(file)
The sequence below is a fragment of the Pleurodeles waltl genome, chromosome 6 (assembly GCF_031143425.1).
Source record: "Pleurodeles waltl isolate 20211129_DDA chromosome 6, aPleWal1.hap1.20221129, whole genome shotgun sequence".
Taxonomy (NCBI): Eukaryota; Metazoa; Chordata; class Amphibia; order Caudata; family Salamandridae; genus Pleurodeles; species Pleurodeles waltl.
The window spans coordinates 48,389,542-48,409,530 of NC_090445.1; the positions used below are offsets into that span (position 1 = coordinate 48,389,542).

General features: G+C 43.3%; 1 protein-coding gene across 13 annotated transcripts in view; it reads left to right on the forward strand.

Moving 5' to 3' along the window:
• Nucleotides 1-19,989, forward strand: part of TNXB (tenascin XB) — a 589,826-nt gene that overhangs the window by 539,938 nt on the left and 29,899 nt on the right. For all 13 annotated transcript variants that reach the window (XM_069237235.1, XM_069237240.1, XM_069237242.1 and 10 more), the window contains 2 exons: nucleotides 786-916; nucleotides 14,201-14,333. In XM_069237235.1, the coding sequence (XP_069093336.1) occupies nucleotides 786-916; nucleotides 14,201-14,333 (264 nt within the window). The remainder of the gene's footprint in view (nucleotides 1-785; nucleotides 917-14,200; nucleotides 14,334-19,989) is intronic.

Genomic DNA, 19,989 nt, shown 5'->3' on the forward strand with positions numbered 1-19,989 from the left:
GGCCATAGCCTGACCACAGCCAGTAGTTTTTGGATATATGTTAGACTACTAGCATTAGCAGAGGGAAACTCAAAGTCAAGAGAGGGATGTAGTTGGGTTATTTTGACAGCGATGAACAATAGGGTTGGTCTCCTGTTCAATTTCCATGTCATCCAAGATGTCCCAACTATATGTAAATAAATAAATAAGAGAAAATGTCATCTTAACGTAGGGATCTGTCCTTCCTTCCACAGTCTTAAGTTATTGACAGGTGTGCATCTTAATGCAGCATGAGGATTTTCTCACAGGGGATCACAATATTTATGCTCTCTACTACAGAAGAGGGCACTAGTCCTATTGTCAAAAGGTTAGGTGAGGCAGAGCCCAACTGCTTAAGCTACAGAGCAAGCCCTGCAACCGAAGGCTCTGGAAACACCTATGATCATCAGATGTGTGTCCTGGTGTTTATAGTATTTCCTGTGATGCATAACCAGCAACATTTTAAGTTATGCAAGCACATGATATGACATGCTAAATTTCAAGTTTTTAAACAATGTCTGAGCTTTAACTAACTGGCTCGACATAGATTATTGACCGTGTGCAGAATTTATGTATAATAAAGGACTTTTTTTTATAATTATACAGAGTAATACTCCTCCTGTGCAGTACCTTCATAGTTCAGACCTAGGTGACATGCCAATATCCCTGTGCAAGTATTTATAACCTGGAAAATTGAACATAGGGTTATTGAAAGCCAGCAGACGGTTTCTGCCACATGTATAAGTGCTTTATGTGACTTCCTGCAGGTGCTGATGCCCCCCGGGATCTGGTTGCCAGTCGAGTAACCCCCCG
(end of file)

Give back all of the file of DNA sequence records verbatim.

The sequence below is a fragment of the Pleurodeles waltl genome, chromosome 6 (assembly GCF_031143425.1).
Source record: "Pleurodeles waltl isolate 20211129_DDA chromosome 6, aPleWal1.hap1.20221129, whole genome shotgun sequence".
Taxonomy (NCBI): Eukaryota; Metazoa; Chordata; class Amphibia; order Caudata; family Salamandridae; genus Pleurodeles; species Pleurodeles waltl.
The window spans coordinates 48,389,542-48,409,530 of NC_090445.1; the positions used below are offsets into that span (position 1 = coordinate 48,389,542).

General features: G+C 43.3%; 1 protein-coding gene across 13 annotated transcripts in view; it reads left to right on the forward strand.

Moving 5' to 3' along the window:
• Nucleotides 1-19,989, forward strand: part of TNXB (tenascin XB) — a 589,826-nt gene that overhangs the window by 539,938 nt on the left and 29,899 nt on the right. For all 13 annotated transcript variants that reach the window (XM_069237235.1, XM_069237240.1, XM_069237242.1 and 10 more), the window contains 2 exons: nucleotides 786-916; nucleotides 14,201-14,333. In XM_069237235.1, the coding sequence (XP_069093336.1) occupies nucleotides 786-916; nucleotides 14,201-14,333 (264 nt within the window). The remainder of the gene's footprint in view (nucleotides 1-785; nucleotides 917-14,200; nucleotides 14,334-19,989) is intronic.

Genomic DNA, 19,989 nt, shown 5'->3' on the forward strand with positions numbered 1-19,989 from the left:
GGCCATAGCCTGACCACAGCCAGTAGTTTTTGGATATATGTTAGACTACTAGCATTAGCAGAGGGAAACTCAAAGTCAAGAGAGGGATGTAGTTGGGTTATTTTGACAGCGATGAACAATAGGGTTGGTCTCCTGTTCAATTTCCATGTCATCCAAGATGTCCCAACTATATGTAAATAAATAAATAAGAGAAAATGTCATCTTAACGTAGGGATCTGTCCTTCCTTCCACAGTCTTAAGTTATTGACAGGTGTGCATCTTAATGCAGCATGAGGATTTTCTCACAGGGGATCACAATATTTATGCTCTCTACTACAGAAGAGGGCACTAGTCCTATTGTCAAAAGGTTAGGTGAGGCAGAGCCCAACTGCTTAAGCTACAGAGCAAGCCCTGCAACCGAAGGCTCTGGAAACACCTATGATCATCAGATGTGTGTCCTGGTGTTTATAGTATTTCCTGTGATGCATAACCAGCAACATTTTAAGTTATGCAAGCACATGATATGACATGCTAAATTTCAAGTTTTTAAACAATGTCTGAGCTTTAACTAACTGGCTCGACATAGATTATTGACCGTGTGCAGAATTTATGTATAATAAAGGACTTTTTTTTATAATTATACAGAGTAATACTCCTCCTGTGCAGTACCTTCATAGTTCAGACCTAGGTGACATGCCAATATCCCTGTGCAAGTATTTATAACCTGGAAAATTGAACATAGGGTTATTGAAAGCCAGCAGACGGTTTCTGCCACATGTATAAGTGCTTTATGTGACTTCCTGCAGGTGCTGATGCCCCCCGGGATCTGGTTGCCAGTCGAGTAACCCCCCG